Site icon Linda Ulleseit

An Author’s Advice on Writing Amazon Reviews

Let me start by encouraging you to actually write a customer review of whatever book you’re reading. It’s a fact that a very small percentage of Amazon book sales get reviewed by the customer. Although Amazon continually updates its mysterious algorithm, it remains true that the more reviews a book receives the more visible it is to potential buyers. For an author, visibility is gold. This is especially true during a pandemic, when bookstores are closed and events canceled.

I know a lot of people are reluctant to post a review or don’t know what to say. Here are tips for writing reviews that you can use on Amazon and Goodreads.

  1. Think about what you’re going to say. Before starting to write your review, consider how you felt about the book. Did it leave you feeling uplifted – why? Did you feel disappointed – why? Is it your favorite book of all time – why? Did you have a hard time putting it down, or did you find it hard to plod through it – why?
  2. Read the book yourself. Don’t review from a summary, a movie, or a friend’s recommendation. Nothing is more annoying to an author than a reviewer who doesn’t like a character that isn’t even in the book. (Yes, this happens.) Amazon does allow you to leave a review if you purchased the book elsewhere or got it as a gift. 
  3. Star review. Assign the book 1-5 stars to indicate how much you like it. I’m pretty generous with 5-star reviews, but you should only give 5 if you really liked it. If you give less than four stars, please say why in the body of the review. Every author I know is angered by a 1 star review with no explanation. They want to know where the reader disengaged from the story. The only 1 star review I remember leaving was to a book where the main character’s name changed for no reason in the middle of the book.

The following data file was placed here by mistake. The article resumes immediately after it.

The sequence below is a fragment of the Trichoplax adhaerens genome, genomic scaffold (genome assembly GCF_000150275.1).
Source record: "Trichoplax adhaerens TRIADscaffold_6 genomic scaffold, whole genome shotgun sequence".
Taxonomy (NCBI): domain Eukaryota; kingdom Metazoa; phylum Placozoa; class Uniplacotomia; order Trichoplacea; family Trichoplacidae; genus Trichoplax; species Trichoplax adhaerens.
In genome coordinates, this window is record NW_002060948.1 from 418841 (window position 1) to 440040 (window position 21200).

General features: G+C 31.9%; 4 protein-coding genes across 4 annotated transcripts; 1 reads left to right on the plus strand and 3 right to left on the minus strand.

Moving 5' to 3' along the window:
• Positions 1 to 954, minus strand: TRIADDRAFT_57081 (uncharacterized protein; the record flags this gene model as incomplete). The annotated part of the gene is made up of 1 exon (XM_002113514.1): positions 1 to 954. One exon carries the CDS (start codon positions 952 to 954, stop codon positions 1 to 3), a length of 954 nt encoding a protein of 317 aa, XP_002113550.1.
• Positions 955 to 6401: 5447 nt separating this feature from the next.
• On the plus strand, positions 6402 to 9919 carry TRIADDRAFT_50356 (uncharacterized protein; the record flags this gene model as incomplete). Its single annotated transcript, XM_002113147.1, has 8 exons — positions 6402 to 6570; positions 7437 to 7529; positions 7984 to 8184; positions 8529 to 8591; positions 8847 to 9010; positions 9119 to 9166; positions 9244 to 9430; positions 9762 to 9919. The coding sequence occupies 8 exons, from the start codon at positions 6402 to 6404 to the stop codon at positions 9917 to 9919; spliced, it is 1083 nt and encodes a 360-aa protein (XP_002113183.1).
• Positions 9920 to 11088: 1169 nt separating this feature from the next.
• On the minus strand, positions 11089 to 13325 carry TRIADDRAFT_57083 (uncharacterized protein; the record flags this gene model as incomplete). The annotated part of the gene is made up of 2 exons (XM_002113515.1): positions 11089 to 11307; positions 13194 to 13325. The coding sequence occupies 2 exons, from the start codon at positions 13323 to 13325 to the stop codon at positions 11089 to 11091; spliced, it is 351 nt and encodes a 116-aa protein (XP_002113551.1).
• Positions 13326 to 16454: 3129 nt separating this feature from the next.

4. Share what you liked. This doesn’t have to be deeply profound, simply share what you liked about the character, plot, setting, pacing, or detail. If you liked a character, say so. If you liked an event, say so. Be as specific as you can. Instead of saying, “This book is cool,” you might say, “The main character would be a good person to have as a friend.” Even if it wasn’t your favorite book, try to find something positive to say. On the other hand, don’t go overboard with flowery praise so you sound like the author’s best friend or someone who’s being paid to review the book.
  5. Share what you didn’t like. Be honest but kind and impartial. Don’t use inappropriate language or attack the author. It’s this particular book that’s on review, not the author. If you didn’t like the book, please do write a review. Some authors love a review that creates controversy. They believe it gives authenticity to an author’s list of reviews if some are not stellar. 
  6. Make it the best you can. Amazon doesn’t limit the length of a review, so the proper length is up to you. I usually aim for 20-50 words. Before you post the review, make sure you reread it for missing words and to make sure your comments are clear. Also check spelling and grammar. 

Once you’ve posted the review, consider sharing it on your social media pages or posting it on Goodreads. You certainly don’t have to, but remember that any extra visibility is a boon for the author. Happy reviewing!

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